Although older styles of test equipment were not designed to be stackable, this was an inherent attribute. Then, along came the aesthetic enclosure designers hired by marketeering managers with no brains.
Who amongst us remembers the Heathkit "Stackables"? These were presented with a blue plastic box and a white front panel in build-it-yourself kit form.
As I recall, the Ix-528x series included a multimeter, RF signal generator, audio signal generator, signal tracer, RLC bridge, and -- possibly (I can't remember for sure) -- a power supply. These were a family of low-cost basic test instruments for the electronics experimenter/hobbyist/repair person. Their notable claim to fame was that they were all built into the same plastic cabinet that featured molded feet that interlocked with a molded top ridge so they could be stacked vertically and stably on a benchtop, thus saving a lot of scarce and valuable real-estate.
Think for just a moment about this simple concept, and how it can similarly apply in your food pantry. Lately I've noticed two types of tin cans -- the older style that can be vertically stacked because their bottoms mate with the tops of the cans beneath them (e.g., Campbell's soup tins), and a newer style that was designed by some dimwit who did not think to include the stackability feature (e.g., Kroger-brand veggies). Try to stack these types and they come crashing down like a house of cards. No question as to the preferred type to make the best use of the limited horizontal space in a pantry.
Other than the intentional Heathkit stackable feature, most older styles of test equipment were not designed to be stackable. However, since they typically came in flat-topped cabinet enclosures, this was an inherent attribute. Even units from different manufactures could easily be stacked on a bench into a reasonably stable "tower of power" -- just look at any of illustrator Daniel Guidera's monthly EETimes caption contest cartoons for examples.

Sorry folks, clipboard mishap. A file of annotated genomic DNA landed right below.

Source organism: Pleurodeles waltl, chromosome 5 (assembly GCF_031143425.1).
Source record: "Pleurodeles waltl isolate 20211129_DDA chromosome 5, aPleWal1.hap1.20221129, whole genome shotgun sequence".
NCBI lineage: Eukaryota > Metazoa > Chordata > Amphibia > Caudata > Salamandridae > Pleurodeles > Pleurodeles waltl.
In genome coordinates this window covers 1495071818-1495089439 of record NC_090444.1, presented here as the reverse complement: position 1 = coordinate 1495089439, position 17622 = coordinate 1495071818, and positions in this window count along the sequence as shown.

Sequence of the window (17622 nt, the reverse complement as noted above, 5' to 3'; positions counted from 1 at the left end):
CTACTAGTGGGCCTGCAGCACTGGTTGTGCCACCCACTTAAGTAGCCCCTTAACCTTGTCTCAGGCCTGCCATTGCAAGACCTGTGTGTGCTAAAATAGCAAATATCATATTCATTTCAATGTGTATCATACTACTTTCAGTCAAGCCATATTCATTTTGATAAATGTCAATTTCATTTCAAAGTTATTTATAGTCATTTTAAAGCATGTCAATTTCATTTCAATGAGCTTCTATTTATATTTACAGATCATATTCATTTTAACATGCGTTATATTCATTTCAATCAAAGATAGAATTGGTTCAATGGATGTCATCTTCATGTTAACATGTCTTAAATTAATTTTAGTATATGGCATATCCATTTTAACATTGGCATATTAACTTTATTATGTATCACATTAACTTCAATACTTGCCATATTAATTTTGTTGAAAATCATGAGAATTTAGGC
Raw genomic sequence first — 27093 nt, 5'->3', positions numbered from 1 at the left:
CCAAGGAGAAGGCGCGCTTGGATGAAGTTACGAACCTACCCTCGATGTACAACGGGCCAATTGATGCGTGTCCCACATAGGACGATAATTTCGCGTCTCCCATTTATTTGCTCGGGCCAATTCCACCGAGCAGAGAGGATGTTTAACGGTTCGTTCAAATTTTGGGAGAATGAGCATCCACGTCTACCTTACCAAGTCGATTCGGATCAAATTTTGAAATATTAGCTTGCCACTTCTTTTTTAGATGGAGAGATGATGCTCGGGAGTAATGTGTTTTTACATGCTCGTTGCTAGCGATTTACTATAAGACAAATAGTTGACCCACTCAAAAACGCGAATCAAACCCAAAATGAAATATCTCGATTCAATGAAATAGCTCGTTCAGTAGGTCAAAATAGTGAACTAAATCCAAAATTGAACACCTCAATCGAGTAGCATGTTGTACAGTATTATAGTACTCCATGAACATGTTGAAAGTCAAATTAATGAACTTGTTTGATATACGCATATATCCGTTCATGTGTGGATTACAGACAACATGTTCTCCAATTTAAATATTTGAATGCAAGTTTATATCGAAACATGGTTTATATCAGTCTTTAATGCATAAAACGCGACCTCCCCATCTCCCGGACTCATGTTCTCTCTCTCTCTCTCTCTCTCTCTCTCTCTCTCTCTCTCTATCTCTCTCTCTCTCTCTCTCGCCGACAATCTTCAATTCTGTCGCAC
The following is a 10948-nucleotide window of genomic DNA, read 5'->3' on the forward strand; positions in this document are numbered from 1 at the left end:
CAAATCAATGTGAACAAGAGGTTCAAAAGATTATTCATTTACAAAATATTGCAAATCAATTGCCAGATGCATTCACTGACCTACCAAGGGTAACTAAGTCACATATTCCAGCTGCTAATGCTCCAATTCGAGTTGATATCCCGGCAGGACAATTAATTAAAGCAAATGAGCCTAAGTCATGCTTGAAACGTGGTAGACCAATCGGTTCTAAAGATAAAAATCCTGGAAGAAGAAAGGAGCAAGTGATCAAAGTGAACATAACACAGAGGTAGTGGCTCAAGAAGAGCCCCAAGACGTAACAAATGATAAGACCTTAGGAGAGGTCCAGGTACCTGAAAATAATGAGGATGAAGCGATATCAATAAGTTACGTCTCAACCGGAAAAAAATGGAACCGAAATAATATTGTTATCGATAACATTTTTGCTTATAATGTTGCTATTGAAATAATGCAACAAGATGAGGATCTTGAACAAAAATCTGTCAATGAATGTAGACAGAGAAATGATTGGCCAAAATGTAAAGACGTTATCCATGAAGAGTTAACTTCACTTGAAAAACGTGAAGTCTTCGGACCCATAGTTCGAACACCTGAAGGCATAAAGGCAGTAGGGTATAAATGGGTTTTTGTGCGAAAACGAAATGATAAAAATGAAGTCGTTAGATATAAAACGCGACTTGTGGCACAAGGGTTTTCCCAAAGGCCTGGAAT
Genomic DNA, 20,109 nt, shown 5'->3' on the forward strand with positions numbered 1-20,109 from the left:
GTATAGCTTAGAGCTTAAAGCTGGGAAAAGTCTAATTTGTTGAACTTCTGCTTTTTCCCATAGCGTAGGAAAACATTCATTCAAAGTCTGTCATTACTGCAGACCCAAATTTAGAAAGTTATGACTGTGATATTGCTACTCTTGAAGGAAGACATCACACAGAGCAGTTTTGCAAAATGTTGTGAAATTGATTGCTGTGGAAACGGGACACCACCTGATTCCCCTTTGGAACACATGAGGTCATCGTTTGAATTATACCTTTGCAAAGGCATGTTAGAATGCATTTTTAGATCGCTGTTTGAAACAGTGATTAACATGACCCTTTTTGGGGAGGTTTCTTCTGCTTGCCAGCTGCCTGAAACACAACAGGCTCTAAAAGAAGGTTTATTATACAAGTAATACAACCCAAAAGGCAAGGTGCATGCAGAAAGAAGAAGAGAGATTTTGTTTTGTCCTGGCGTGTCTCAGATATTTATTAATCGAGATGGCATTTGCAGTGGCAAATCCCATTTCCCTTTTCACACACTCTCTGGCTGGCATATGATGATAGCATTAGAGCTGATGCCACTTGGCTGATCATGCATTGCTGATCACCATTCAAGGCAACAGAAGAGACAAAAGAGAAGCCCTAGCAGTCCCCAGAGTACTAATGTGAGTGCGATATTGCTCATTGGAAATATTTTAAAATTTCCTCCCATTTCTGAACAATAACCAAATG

Then, along came the aesthetic enclosure designers hired by marketeering managers with no brains. Fancy curves and non-flat tops -- test equipment styling started looking more like sports cars than truly functional items. The result is that many of them can no longer be stacked.
Keeping this in mind, let's look at how some of these non-mating test equipment boxes can be made to fit together on a limited-space benchtop. Consider the DMM sitting on top of a power supply as shown below. The unfolded front tilt-flap of the DMM keeps it from sliding backwards off the tilted-upwards power supply, but it tends to slip forward and hide the power supply's display.
However, when the tilt-flap folded against the DMM bottom as shown below, it prevents the DMM feet from engaging the power supply and it slides off.
One solution is to forcibly remove the annoying tilt-flap from the DMM, thereby allowing its feet to hold it somewhat in place. But the serial number that is on the tilt-flap is no longer part of the DMM, which could raise some issues with the ISO-9000 calibration auditor.
Next, consider the frequency counter sitting on top of a function generator as shown below. The front lip of the frequency counter holds it from slipping off the function generator, but it does make the function generator's button labels hard to see.
Swapping these two devices round and placing the function generator on top of the frequency counter doesn't work; the function generator's tilt-riser holds it from slipping off, but hides the counter's digits.
Even identical equipment made by the same dimwit manufacturer who never considered stackability can be stacked with the aid of series-connected cable tie-wraps as shown below (don't use duct tape because it can cover up the ventilation holes). By the way, if you have to tie-wrap-stack two scopes together to make a 4-channel scope, you (or your corporate fiscal expenditure manager) might be a Redneck (with apologies to Jeff Foxworthy).
Note that these Atten brand "Scopes from Hell" have a couple of functional bugs (among many) that are clearly visible in the above photo (click the link to see the larger version). One of these bugs is fairly obvious -- the other is a little more hidden. Can you spot these bugs? If so, please post a comment below. Also, please offer any suggestions you have for stacking these types of devices on your benchtop.